Ronald Hoffman, Mechal Sobel, Fredrika J. Teute, eds. Through a Glass Darkly: Reflections on Personal Identity in Early America. Chapel Hill: University of North Carolina Press, 1997. xii + 464 pp. $27.50 (paper), ISBN 978-0-8078-4644-5; $59.95 (cloth), ISBN 978-0-8078-2336-1.
Mechal Sobel Ronald Hoffman, and Fredrika J. Teute, eds. Through a Glass Darkly: Reflections on Personal Identity in Early America. Chapel Hill: University of North Carolina Press, 1997. xii + 464 pp.
Reviewed by Millie Jackson (Grand Valley State University)
Published on H-PCAACA (May, 1998)
This collection of thirteen essays grew out of a 1993 conference to celebrate the fiftieth anniversary of the Institute of Early American History and Culture. According to Ronald Hoffman, one of the editors, these essays represent the trend of historical research in the 1990s. They truly do. The essays present creative ways of looking at the kinds of historical and archival documents we have always relied upon as well as ideas for examining items, such as cupboards, that we may not automatically consider when conducting research.
The historians who have written articles for this book provide a fascinating view of the self in early America. The essays in this collection are divided into three strands: histories, texts, and reflections. Each strand is introduced by an essay written by Greg Dening. Essays are included by authors such as Kenneth Lockridge, Rhys Issac, Mary Beth Norton, and James H. Merrell.
In part one, the "Histories of Self," five scholars analyze individuals' diaries, letters and personal accounts focusing on tensions between the traditional and changing cultures in early America. The "narratives of self-describing" (p. 5) in this section probe the lives of ordinary individuals who struggled with living their lives during the era. Analysis of public opinions are the important in many of the essays. For example, Alan Taylor explores the paradoxes surrounding the beating and subsequent murder of a child and the trial of her father in "The Unhappy Stephen Arnold": An Episode of Murder and Penitence in the Early Republic." The spectacle surrounding the trial and planned public hanging provides a view of small town America. Definitions of gender are explored by Mary Beth Norton in her essay, "Communal Definitions of Gendered Identity in Seventeenth-Century English America." Norton examines the choice of gender identity and the consequences of being identified as a male or female. She investigates the problems and sometimes the advantages of being misidentified using the case of Thomas(ine) Hall as the main example.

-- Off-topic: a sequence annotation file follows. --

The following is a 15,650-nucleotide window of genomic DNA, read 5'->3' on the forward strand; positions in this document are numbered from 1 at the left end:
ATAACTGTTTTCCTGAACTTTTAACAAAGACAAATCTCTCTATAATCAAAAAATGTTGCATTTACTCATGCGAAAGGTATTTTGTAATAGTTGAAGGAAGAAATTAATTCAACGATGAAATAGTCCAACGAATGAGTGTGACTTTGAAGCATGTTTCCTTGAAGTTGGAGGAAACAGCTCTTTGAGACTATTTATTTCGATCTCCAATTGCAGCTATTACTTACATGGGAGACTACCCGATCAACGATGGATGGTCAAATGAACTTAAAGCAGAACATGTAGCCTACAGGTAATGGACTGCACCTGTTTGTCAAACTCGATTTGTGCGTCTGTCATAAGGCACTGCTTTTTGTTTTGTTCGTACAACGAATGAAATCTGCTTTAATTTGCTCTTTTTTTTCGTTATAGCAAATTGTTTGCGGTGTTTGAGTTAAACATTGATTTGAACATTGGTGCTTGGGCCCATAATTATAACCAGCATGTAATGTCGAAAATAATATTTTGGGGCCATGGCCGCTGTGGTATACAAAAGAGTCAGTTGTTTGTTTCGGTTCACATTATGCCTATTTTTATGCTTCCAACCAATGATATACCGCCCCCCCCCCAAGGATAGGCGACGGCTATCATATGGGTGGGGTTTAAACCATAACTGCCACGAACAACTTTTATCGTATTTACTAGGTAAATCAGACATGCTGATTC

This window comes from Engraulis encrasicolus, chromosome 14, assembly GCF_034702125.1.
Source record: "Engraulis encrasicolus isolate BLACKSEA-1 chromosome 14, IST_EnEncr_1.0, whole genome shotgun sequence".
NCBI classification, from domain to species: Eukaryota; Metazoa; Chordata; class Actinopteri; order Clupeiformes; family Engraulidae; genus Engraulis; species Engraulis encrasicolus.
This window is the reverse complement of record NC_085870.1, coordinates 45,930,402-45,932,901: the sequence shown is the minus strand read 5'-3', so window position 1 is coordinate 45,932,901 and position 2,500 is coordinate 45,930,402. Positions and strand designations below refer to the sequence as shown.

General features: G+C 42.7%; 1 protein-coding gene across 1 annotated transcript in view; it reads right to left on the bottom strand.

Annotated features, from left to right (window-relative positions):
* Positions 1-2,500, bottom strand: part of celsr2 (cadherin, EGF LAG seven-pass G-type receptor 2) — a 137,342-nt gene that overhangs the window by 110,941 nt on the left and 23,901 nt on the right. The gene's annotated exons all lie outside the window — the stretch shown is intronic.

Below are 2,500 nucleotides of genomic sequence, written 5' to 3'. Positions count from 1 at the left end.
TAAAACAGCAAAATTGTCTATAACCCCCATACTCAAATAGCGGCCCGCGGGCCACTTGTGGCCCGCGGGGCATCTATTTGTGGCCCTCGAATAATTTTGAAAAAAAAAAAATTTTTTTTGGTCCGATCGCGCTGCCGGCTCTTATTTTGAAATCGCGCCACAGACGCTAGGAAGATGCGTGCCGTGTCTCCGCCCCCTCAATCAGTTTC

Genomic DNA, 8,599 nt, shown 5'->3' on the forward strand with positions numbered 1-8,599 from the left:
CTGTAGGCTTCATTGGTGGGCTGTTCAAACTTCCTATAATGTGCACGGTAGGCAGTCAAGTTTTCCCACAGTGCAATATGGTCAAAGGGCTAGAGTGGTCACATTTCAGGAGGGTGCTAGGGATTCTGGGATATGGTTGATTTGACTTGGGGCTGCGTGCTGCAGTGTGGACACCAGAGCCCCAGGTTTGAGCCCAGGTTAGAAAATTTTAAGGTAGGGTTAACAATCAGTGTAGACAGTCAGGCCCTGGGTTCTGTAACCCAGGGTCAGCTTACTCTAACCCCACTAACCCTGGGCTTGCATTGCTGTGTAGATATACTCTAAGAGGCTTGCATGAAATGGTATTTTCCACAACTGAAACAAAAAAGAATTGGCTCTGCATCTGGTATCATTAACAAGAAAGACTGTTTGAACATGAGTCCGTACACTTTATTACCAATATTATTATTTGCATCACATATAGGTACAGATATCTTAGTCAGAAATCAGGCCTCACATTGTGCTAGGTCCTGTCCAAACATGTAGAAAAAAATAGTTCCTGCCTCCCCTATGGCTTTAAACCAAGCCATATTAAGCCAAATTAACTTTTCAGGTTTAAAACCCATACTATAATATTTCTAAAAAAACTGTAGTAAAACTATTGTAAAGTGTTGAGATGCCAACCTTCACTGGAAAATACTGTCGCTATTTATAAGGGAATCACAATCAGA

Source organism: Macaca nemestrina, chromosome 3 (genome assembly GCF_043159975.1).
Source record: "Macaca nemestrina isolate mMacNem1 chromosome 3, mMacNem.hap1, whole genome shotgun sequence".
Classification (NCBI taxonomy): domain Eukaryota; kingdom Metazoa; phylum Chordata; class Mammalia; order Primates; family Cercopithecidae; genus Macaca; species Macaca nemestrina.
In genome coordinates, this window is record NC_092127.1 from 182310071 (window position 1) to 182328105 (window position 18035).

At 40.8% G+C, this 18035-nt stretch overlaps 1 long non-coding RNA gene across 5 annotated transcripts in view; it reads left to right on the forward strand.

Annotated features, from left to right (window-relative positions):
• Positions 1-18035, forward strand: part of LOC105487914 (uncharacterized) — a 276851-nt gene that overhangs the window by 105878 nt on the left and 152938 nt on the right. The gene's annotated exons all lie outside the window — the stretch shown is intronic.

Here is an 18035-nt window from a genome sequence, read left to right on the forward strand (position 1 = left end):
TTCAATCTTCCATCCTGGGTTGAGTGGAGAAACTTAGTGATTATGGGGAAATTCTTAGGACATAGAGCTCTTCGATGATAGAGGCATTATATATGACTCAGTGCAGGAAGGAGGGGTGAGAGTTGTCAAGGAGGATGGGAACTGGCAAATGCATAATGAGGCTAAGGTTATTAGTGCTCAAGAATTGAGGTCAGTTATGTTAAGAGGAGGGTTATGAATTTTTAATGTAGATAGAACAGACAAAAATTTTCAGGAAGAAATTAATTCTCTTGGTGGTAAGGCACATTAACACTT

In part two, "Texts of Self," the writers extend beyond manuscript materials to material culture. In what Dening describes as "moments of cultural edginess" (p. 157), the essayists look for revelations of self in the inscriptions on such items as illustrations in journals and diaries. Dening writes that, "The self is materialized in these expressions, in song, dance, sculptured stone, words and paper" (p. 159). Laura Thatcher Ulrich "reads" the cupboards that women used to store linens and dishes in her "Hannah Barnard's Cupboard: Female Property and Identity in Eighteenth-Century New England." Through the inscriptions she traces the genealogy and history of not only the cupboards, but also of the families who owned them. Ulrich speculates on the meanings of inscriptions and women's lives and how we can interpret them at the end of the twentieth century.
The final section explores "reflections on reflections" (p. 344). Definitions of abuse, pain, and race are all analyzed in this section. The essays do not just tell the stories, the try to "fulfill the historian's obligation" to explain the stories. The gendered views of pain and the consequences of not having medical attention are part of what Elaine Forman Crane addresses in her essay, "I have suffer'd much today": The defining force of pain in Early America." Physical pain, mentioned in diaries and letters, provides a discourse, particularly for what women suffered. Examining spirtuality and religious beliefs are important to other essays in this section. W. Jeffrey Bolster contemplates the place of black sailors in "An Inner Diaspora: Black Sailors Making Selves." He does not only look the social standing of the black sailors, he also analyzes the influence of spiritual beliefs.
This is an important collection of essays, especially for those interested in interdisciplinary studies. Though many traditional types of sources are consulted (manuscripts, diaries, journals), the authors push boundaries to the consider the non-traditional object as well. Interpretations and views of daily life are broadened and the meaning of what it meant to live in seventeenth and eighteenth century America is reexamined. There are several more essays than those briefly mentioned in this review. All are worth reading and discussing. These essays should also encourage us to think about the possibilities that still exist for thinking about not only the self in Early America, but all aspects of life.
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Millie Jackson. Review of Hoffman, Ronald; Sobel, Mechal; Teute, Fredrika J., eds., Through a Glass Darkly: Reflections on Personal Identity in Early America and
Ronald Hoffman, Mechal Sobel, and Fredrika J. Teute, eds., Through a Glass Darkly: Reflections on Personal Identity in Early America.
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